The game I watched was simple enough to understand in observation, but the moves and maneuvers made by the players definitely had a hidden logic to them. The championship match was between Efren and his Rage City Brawlers, a Chaos team, against Lee and his Rotland Reapers, an Undead team. The Reapers started off with the ball and proceeded to run it up the field to score. There was a lot of pushing and shoving from both teams, rolling of dice and moving of models. Finally a hole in the defense opened up and the Ghoul ball carrier went for it. Efren brought up one of his half beast, half man defenders to hit him, knocked to ball out, and we all watched as it bounced over the pitch. Off the back of minotaurs, over the thick skull of zombies, past the mummy line man, the ball knocked its way around the pitch (moving randomly on the determination of a die roll), until it landed in open space. All the while, players are still beating on each other, pushing each other around, and tossing the opposing side into the stands. That last part is especially rough, since the fans are so blood frenzied that they can do more damage to a player than some of the players.
And that is the spirit of blood bowl. What looks on the surface to be a silly parody of a game we know, made by people an ocean away who are ridiculing it for being exceptionally violent, is actually a strategic game where the bouncing of a ball make the difference between victory and defeat. Beneath the “beer and pretzels” facade is 10 games of team planning, player acquisition, injury management, blood, sweat, tears, and lot more blood. Humans keep careful records of the game progress, who injured who, what skills that guy has, and when they should use the re-rolls that are purchased at the beginning of the game. If one of your players is a wild animal, who knows what he is going to do next round? Do you rely on him to make an important tackle, or do you draw resources from somewhere else in case he doesn’t listen? These sorts of questions show on the faces of the coaches as they puzzle out their next move, and consider their options. Don’t let the goofy looking cheerleaders or the medic model with a bone saw in one hand and oversized syringe in the other fool you: this is still a thinking man’s game.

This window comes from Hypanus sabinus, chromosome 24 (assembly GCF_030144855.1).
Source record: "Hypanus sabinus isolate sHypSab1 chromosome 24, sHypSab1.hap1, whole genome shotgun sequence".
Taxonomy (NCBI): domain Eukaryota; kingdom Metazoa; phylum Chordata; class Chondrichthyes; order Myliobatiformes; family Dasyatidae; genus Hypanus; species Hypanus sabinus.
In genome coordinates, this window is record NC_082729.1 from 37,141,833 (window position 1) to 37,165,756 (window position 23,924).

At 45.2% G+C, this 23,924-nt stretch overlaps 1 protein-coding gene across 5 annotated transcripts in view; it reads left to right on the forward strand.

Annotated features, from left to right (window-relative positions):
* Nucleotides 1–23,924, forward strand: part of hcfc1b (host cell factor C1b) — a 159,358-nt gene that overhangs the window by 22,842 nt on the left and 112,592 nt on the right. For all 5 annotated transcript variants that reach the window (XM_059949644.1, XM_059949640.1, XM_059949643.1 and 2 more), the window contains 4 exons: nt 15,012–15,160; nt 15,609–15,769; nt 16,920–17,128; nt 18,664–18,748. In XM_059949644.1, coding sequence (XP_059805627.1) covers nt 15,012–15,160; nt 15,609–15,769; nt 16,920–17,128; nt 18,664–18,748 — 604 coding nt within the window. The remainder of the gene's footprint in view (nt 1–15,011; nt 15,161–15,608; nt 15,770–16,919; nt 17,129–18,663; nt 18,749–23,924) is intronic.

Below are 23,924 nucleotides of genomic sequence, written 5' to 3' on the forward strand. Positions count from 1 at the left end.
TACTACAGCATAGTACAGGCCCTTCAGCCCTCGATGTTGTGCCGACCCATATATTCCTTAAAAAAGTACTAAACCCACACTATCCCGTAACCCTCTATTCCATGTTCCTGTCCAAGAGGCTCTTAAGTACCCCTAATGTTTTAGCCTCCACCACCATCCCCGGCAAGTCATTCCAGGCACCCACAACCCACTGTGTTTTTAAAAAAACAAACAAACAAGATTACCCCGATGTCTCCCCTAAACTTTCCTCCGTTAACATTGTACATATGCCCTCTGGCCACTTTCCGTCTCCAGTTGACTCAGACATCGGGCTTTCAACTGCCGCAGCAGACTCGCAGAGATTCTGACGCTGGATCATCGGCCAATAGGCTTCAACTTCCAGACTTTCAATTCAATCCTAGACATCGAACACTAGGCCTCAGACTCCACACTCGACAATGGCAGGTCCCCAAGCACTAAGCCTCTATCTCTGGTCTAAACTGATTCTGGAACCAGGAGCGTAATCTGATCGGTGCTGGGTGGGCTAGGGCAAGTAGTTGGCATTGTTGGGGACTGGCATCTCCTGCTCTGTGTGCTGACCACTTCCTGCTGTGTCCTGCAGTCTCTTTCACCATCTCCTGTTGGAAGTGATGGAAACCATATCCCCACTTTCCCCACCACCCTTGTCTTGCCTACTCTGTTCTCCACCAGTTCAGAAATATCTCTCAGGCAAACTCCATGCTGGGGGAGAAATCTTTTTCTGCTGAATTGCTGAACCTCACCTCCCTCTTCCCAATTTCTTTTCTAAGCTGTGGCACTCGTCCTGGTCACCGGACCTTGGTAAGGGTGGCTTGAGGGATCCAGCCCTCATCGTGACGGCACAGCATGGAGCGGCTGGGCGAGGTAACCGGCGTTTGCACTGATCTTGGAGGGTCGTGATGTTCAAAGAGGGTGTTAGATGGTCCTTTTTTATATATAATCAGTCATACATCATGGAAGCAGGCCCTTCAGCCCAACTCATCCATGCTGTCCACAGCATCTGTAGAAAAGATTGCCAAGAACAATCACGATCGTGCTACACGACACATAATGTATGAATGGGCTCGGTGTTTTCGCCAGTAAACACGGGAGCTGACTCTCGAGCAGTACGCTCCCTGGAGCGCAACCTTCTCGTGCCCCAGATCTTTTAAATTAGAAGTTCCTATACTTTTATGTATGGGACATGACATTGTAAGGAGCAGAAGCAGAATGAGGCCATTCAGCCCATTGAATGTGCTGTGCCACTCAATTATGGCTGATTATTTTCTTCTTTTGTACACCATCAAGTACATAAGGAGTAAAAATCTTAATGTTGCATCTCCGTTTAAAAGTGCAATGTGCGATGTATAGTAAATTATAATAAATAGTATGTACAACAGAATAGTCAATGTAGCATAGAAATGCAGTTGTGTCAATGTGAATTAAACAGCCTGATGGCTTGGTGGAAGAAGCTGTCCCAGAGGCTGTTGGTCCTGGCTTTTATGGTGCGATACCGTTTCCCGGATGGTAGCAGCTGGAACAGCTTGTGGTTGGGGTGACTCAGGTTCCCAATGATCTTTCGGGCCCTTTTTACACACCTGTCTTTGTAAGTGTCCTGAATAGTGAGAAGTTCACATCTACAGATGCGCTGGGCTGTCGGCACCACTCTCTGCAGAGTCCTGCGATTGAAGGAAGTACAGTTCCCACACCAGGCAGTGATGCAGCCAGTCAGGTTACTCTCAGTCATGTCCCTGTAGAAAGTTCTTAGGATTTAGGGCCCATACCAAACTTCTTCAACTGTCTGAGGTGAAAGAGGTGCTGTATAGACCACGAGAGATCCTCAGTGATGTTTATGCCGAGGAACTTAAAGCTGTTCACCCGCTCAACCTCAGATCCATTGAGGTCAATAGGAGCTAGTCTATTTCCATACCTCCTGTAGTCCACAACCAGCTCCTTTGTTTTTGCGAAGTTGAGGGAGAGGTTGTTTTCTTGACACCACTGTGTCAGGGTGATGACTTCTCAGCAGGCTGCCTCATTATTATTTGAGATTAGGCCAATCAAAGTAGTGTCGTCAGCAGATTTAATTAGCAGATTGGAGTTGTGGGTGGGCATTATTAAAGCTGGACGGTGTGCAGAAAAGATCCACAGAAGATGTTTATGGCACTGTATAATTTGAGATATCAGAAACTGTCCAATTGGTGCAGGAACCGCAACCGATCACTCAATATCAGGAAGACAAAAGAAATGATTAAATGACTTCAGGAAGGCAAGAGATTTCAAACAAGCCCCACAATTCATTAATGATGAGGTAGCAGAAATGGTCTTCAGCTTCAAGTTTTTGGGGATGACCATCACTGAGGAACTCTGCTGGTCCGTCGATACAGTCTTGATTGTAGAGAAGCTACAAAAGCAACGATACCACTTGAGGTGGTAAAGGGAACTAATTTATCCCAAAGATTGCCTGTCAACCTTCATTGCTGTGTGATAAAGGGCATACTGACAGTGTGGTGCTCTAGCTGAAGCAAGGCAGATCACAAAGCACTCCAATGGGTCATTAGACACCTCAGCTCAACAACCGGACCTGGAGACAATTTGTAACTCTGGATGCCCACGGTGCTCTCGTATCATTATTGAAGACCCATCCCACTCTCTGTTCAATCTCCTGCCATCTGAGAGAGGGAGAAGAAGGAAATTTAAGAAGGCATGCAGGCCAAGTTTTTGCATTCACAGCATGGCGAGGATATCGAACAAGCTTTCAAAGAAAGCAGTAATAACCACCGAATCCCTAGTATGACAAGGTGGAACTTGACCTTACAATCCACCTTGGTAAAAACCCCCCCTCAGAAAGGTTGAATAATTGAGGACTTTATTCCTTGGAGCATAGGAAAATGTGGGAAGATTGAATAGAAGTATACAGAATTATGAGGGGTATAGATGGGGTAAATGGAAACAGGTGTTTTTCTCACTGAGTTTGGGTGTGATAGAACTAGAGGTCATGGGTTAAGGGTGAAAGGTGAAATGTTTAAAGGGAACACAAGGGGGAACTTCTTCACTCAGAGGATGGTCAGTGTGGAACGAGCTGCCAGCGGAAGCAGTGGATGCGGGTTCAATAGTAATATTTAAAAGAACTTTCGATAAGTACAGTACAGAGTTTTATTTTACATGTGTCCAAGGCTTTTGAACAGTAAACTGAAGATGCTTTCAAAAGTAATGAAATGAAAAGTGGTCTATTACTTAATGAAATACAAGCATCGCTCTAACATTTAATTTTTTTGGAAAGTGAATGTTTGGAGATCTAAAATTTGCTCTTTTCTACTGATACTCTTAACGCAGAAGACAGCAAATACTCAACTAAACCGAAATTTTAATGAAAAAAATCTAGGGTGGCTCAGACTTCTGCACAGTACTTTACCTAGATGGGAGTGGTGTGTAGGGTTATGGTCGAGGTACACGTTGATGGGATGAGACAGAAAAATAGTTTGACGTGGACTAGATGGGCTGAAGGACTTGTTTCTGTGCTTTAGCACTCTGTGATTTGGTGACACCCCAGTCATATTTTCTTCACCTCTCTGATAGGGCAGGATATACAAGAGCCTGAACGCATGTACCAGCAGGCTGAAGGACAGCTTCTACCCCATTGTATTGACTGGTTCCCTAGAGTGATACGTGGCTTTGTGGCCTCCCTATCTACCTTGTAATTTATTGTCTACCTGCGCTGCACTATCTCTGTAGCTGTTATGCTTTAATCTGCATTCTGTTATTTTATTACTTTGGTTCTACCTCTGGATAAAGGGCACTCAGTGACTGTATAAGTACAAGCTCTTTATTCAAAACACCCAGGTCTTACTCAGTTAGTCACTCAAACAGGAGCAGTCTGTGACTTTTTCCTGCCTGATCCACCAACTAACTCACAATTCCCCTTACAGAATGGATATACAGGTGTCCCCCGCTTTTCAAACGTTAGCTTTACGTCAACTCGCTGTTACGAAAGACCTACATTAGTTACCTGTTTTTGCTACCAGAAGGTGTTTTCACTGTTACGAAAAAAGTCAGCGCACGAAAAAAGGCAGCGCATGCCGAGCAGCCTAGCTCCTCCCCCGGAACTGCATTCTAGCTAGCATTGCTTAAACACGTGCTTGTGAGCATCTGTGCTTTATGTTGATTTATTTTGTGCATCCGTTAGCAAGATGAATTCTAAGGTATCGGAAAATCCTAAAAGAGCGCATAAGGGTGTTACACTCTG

The community in the US is not that large, Steven says. They have a league of 8 to 12 regulars. They have contact with the Freebooters Alliance Blood Bowl League, a southern California league. There's also the West Coast Quake, a Blood Bowl Tournament with 6 rounds. Last year they had 16 participants in Pasadena, California. These numbers seem low compared those seen at Warhammer Fantasy or Warmachine/Hordes games, and Steven admits they are. While there is a competitive aspect to the game, he sees the social draw in it too. When life or work or family get in the way of this, the game falls to the side, and other social activities take its place. In Europe, however, the scene is booming. In 2011, the Dutch Bloodbowl Community hosted a “World Cup” which brought in 478 teams. After 3 days and 9 rounds each, an Englishman took home the trophy. Steven says that 50 or 60 team leagues are not uncommon in Europe. Maybe that’s because we can play actual football here.
Did you enjoy this article? Follow us on Facebook to get more great content! We have a weekly podcast you can find on our main site. Also follow us on Twitter and Tumblr!